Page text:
Worship of River Ganga at Haridwar, Uttaranchal
In India, water has been an object of worship from time immemorial. It has diverse socio-religious uses and plays a central role in many religious ceremonies and rites.
Water and in turn water bodies have been traditionally held sacred for the following reasons:
- Almost all rivers, lakes, springs are attributed some degree of holiness and are often associated with the local pantheon of Gods and Goddesses.
- Most Indian rivers are usually believed to be manifestations (avatars) of Goddesses. Rivers have been given a divine status and have been worshipped since ancient times.
- Water plays a vital role in holy rituals / rites. It cleanses our body and hence, symbolizes purification.
- The ecological significance of water as a source and sustainer of life.
Water in different religions
The religion seeks spiritual awakening through meditation and wisdom. Rites are basically absent. Water, however is used in Buddhist funerals. It is poured to overflowing into a bowl placed before the monks and the dead body.
Water is intrinsically linked to baptism, a public declaration of faith and a sign of welcome into the Christian church. When baptised, one is fully or partially immersed in water, or one’s head may simply be sprinkled with a few drops of water. The sacrament has its roots in the Gospel, wherein it is written that Jesus was baptised by John the Baptist in the River Jordan. In the New Testament, the 'living water' or 'water of life' represents the spirit of God, that is, eternal life.
Water is imbued with powers of spiritual purification for Hindus, for whom morning cleansing with water is an everyday obligation. All temples are located near a water source, and followers must bathe before entering the temple. Many pilgrimage sites are found on river banks; sites where two or even three rivers converge are considered particularly sacred.
There are seven sacred rivers: the Ganges, and the Godavari, Kaveri, Narmada, Sarasvati, Sindhu and Yamuna Rivers. According to Hindu beliefs, those who bathe in the Ganges or who leave part of themselves (hair, bones of the dead) on the left bank of the river will reach Svarga, the paradise of Indra, storm God.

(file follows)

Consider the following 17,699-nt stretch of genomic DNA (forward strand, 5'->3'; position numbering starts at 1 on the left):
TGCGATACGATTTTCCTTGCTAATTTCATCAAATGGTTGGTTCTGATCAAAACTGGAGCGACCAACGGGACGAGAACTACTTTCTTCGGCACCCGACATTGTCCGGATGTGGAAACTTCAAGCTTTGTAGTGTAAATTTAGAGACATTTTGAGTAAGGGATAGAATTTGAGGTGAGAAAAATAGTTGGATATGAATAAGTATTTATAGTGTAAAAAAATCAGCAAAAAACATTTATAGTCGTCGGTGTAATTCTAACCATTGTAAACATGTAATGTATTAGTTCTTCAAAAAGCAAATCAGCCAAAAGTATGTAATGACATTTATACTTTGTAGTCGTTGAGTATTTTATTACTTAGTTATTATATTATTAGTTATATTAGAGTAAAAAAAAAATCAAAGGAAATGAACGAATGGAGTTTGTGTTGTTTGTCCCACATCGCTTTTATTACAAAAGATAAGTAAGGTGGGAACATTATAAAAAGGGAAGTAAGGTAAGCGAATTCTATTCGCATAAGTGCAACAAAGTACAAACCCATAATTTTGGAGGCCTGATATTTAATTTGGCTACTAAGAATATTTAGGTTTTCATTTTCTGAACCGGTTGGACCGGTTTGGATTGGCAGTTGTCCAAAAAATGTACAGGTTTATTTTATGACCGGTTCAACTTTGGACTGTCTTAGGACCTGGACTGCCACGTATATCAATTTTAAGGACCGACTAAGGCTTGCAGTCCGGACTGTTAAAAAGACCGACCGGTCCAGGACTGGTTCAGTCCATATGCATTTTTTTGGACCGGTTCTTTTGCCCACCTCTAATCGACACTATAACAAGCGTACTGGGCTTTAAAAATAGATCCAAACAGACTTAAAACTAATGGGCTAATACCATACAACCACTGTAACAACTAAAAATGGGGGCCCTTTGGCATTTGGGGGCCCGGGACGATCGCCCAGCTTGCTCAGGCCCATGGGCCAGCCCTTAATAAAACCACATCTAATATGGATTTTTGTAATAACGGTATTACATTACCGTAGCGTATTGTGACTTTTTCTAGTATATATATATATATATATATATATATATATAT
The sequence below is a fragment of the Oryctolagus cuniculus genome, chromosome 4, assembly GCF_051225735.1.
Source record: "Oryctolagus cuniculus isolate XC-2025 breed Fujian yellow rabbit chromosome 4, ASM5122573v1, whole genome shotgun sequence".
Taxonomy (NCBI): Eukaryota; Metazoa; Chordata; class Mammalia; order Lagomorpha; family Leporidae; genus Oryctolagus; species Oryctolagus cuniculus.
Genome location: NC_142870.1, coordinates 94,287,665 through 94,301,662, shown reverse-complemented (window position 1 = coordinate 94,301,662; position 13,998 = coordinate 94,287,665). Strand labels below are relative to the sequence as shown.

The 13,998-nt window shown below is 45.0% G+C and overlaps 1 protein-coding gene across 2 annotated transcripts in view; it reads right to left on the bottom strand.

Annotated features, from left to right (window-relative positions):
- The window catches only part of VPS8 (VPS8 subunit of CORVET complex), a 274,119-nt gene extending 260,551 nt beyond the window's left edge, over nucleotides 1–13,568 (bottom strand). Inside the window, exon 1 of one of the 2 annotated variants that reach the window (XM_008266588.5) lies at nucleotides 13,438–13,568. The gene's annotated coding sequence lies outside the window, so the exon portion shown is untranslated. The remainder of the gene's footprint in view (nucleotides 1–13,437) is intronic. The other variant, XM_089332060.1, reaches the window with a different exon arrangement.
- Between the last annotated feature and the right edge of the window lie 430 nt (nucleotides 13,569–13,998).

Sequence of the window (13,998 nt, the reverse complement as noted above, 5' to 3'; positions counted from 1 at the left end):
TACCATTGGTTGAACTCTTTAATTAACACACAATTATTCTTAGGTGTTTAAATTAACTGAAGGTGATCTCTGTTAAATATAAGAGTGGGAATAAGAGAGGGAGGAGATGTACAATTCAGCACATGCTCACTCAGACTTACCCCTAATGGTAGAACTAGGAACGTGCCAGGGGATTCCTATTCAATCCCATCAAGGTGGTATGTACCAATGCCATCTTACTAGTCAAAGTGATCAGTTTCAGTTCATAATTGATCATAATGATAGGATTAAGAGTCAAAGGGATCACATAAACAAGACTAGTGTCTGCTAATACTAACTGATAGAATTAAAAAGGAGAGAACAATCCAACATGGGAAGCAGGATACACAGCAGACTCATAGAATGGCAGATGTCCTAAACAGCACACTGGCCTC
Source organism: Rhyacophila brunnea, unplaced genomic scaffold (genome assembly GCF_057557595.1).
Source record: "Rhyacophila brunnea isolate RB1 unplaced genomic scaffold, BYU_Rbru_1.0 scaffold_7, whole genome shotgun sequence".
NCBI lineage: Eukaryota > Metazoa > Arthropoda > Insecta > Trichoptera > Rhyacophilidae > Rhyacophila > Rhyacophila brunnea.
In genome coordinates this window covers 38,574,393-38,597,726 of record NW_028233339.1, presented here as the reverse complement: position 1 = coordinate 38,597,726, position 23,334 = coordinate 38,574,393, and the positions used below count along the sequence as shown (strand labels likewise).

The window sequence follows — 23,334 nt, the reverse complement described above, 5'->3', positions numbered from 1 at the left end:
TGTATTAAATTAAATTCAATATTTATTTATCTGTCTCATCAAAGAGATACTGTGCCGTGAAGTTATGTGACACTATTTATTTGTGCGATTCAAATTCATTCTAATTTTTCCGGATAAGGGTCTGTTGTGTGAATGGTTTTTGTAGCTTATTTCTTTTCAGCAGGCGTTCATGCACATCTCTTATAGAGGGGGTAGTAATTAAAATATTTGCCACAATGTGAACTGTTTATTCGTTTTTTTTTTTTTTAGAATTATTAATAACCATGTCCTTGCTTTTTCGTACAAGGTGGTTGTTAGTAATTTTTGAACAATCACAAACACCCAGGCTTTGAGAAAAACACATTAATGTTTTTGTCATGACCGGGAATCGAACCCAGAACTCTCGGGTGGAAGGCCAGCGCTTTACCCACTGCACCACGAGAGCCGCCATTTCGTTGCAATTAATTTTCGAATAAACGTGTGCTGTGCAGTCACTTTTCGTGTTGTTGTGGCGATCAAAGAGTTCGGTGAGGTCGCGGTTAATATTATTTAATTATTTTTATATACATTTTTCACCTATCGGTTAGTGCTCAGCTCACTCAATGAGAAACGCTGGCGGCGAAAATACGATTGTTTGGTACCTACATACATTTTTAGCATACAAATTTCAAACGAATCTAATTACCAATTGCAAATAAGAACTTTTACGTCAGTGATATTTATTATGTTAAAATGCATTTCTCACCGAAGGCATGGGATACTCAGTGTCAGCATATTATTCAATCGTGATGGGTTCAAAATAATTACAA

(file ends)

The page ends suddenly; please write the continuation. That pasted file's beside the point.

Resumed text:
Funeral rites are always held near rivers; the son of the deceased pours water on the burning funeral pyre so that the soul cannot escape and return to Earth as a ghost. When the fire reaches the deceased’s skull, the mourners bathe and then go home. The ashes are collected three days after cremation, and several days later, are thrown into a holy river.
The myth of the Great Flood is contained in some Hindu scriptures, and tells the tale of how Manu, the first man, was rescued from the flood by a fish (the god Brahma), who lead him to the Himalayas until the waters receded.
For Muslims, water serves above and beyond all for purification. There are three sorts of ablutions:
- The first and most important involves washing the whole body; it is obligatory after sex, and recommended before the Friday prayers and before touching the Koran.
- Before each of the five daily prayers, Muslims must bathe their head, wash their hands, forearms and feet. All mosques provide a water source, usually a fountain, for this ablution.
- When water is scarce, followers of Islam use sand to cleanse themselves; this is the third form of ablution.
Founded by Zarathushtra, this dualist religion is based on the opposition of good and evil. When the world was created, the Evil Spirit attacked the Earth and turned some of its water salty. Purity and pollution are central to zoroastrian belief: pollution is considered evil, and clean water, sacred. It is forbidden to spit, urinate or wash one’s hands in rivers, for fear of blemishing the water’s sacredness. So as to conserve the purity of water, fire and earth, the dead cannot be immersed, cremated or buried. Zoroastrianism also has a version of the great flood story.